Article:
Budgeting and Tracking Multiple Projects     Help track and budget multiple, interrelated sets of activities with project creation, tasks, Gantt charts, and common status designator tools.

Change Request Management     Help users track risks associated with a design change, including the ability to approve or reject the change.

Discussion Database     Foster collaboration by helping teams discuss topics online or through Office Outlook 2007 RSS capabilities.

Document Library and Review     Help teams manage the document review cycle with a version-tracking document library including a threaded discussion to provide a feedback.

Knowledge Base     Enable employees to share knowledge resident within their organization.

Project Tracking Workspace     Help small teams manage project information such as project issues, tasks, and project status.

Team Work Site     Enable project teams to centrally store background documents, track calendar events, and submit action items that result from team meetings.

Timecard Management     Help simplify the process of tracking hours spent on multiple projects through employee "punch-in / punch-out" capabilities and reporting of work in progress and project hours worked to date.

Sales and Marketing

Competitive Analysis Site     Help organize the results of competitors' offerings through useful competitive analysis technique templates.

Contacts Management     Help teams manage contact information among team members, including synchronization with Office Outlook 2007.

Integrated Marketing Campaign Tracking     Enable tracking of marketing campaign performance.

Product and Marketing Requirements Planning     Help organize the process of developing new products and marketing content through useful planning templates and collaboration tools.

Sales Lead Pipeline     Help teams manage the sales pipeline by tracking leads, opportunities, contacts, and accounts.

Specialty

Sports League     Manage a company baseball league, including players, captains, schedule, and statistics.

Classroom Management     Help instructors store and organize course content, calendar items, and announcements.

Equity Research     Provides a centralized location to help consolidate the research done to evaluate financial equities.

Case Management for Government Agencies     Help manage tasks, documents, and assignments related to government cases.

Clinical Trial Initiation and Management     Help manage the documents, tasks, issues, and discussions needed to run a clinical trial.

Manufacturing Process Management     Help enable manufacturing engineering teams track the linear manufacturing process, as well as issues that are blocking completion of a manufacturing task.

Event Planning     Help teams organize events through the use online registration, schedules, communication, and feedback.

New Store Opening     Help teams manage the process of opening a new store, including project and task-management tools.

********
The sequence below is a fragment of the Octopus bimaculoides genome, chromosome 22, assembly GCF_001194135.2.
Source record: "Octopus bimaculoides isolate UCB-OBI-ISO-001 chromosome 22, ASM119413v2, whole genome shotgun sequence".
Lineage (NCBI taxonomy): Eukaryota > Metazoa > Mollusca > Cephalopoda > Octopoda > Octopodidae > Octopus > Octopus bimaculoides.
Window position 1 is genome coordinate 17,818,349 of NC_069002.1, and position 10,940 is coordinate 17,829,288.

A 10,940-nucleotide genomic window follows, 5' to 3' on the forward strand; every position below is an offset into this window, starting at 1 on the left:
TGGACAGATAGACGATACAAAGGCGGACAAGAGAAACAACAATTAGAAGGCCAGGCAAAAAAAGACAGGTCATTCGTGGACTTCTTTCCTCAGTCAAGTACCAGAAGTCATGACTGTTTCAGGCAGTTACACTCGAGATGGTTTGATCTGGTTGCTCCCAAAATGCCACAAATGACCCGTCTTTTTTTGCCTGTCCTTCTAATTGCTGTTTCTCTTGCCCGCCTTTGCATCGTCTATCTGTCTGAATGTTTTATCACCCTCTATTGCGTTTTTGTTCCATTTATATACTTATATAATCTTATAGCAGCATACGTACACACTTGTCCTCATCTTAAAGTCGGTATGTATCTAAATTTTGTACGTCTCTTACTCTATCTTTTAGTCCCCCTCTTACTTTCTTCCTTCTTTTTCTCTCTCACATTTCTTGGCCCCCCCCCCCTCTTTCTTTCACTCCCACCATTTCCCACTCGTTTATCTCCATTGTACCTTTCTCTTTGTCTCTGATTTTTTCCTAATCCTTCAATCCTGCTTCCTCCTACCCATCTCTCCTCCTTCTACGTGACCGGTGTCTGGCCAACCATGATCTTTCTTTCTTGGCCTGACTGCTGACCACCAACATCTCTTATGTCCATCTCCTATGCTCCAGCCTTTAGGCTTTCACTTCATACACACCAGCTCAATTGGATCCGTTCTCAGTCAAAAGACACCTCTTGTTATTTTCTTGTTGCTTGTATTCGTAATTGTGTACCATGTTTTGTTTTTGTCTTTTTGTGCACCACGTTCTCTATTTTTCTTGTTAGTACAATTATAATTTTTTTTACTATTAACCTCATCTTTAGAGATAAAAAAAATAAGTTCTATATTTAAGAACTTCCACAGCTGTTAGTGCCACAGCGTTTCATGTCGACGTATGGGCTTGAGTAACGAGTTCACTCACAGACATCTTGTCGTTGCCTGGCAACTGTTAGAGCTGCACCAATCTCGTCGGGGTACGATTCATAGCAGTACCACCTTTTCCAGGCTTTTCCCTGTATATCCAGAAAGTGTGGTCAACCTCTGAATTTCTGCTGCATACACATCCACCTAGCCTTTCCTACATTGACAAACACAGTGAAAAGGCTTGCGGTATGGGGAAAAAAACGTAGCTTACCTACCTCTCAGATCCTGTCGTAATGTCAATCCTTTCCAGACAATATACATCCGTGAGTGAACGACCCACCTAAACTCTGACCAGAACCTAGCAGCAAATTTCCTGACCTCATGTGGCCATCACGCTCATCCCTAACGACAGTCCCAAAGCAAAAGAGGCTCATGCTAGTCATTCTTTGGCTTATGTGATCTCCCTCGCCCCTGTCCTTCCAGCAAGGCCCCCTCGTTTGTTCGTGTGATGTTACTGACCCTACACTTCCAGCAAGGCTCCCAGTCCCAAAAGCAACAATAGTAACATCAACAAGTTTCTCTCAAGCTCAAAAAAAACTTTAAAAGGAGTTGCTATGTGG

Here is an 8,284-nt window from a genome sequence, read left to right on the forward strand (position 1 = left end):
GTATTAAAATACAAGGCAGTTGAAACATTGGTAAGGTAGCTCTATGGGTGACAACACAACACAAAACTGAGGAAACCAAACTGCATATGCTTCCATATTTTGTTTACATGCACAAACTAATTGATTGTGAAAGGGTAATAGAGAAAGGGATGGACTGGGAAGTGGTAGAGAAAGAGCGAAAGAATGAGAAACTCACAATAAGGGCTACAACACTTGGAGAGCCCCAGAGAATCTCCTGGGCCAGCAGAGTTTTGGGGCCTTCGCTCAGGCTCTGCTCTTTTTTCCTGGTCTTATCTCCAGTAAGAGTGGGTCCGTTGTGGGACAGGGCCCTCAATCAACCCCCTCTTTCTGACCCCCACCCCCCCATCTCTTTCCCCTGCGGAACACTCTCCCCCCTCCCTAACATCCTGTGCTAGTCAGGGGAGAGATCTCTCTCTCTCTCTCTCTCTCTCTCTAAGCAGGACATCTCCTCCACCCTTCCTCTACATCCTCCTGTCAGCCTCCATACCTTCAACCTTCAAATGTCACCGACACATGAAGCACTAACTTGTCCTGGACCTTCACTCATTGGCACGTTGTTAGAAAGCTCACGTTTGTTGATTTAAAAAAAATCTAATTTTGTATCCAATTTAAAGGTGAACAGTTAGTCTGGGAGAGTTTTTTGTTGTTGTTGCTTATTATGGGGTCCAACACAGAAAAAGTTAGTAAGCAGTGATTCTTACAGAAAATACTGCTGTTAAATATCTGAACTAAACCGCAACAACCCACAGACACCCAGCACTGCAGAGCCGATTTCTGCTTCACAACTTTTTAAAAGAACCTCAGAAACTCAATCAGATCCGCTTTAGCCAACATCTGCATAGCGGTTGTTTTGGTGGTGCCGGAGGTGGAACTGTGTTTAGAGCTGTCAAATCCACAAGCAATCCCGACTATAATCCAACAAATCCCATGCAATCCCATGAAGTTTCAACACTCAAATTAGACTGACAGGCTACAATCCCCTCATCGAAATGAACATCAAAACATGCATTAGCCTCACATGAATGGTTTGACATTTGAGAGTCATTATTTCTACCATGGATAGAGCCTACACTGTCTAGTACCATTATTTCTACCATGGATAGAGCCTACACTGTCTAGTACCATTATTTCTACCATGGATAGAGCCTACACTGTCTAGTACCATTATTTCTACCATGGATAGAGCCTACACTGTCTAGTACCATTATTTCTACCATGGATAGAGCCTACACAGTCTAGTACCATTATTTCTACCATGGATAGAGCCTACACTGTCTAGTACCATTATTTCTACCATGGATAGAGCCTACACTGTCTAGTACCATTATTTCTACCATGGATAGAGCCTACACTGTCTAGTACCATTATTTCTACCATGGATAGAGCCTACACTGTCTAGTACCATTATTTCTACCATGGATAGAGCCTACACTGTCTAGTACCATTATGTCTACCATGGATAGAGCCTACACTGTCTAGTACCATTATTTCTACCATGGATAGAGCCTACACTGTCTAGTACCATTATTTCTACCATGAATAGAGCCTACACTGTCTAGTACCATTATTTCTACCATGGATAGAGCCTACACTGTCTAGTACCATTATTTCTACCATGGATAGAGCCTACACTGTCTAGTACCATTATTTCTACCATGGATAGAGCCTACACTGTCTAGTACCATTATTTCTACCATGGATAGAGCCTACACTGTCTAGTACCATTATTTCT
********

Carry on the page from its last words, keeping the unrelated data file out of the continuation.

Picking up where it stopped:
More information

Introduction to building SharePoint applications

Application Templates for Windows SharePoint Services 3.0

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SharePoint workflows

Office SharePoint Server 2007 includes the following predefined workflows that you can use to automate a business process for or for use in common workgroup situations.

Approval Workflow     The Approval workflow routes a document or item that is saved to a list or library to a group of people for approval. By default, the Approval workflow is associated with the Document content type and it is thus automatically available in document libraries.

Collect Feedback Workflow     The Collect Feedback workflow routes a document or item that is saved to a list or library to a group of people to collect their review feedback. By default, the Collect Feedback workflow is associated with the Document content type and it is thus automatically available in document libraries.

Collect Signatures Workflow     The Collect Signatures workflow routes an Office document that is saved to a list or library to a group of people to collect their digital signatures. The Collect Signatures workflow works only with Office Word 2007 or Office Excel 2007 documents that contain one or more signature lines. By default, the Collect Signatures workflow is associated with the Document content type and it is thus automatically available in document libraries for documents or workbooks that contain signature lines.

Disposition Approval Workflow     The Disposition Approval workflow is designed to support records management needs within an organization. This workflow manages the document expiration and retention process by allowing participants to decide whether to retain or delete expired documents or items.

Translation Management Workflow    The Translation Management workflow creates and routes copies of a source document in a Translation Management library to designated translators for translation. The Translation Management workflow is available only for Translation Management libraries.

Purchase order approval scenario     A common business process is a purchase-order approval process which could combine four default workflows:

  • Review current budget status (Collect Feedback workflow)

  • Verify inventory (Disposition Approval workflow)

  • Get manager's approval if over approval limit (Collect Signatures workflow)

  • Approve purchase order (Approval workflow)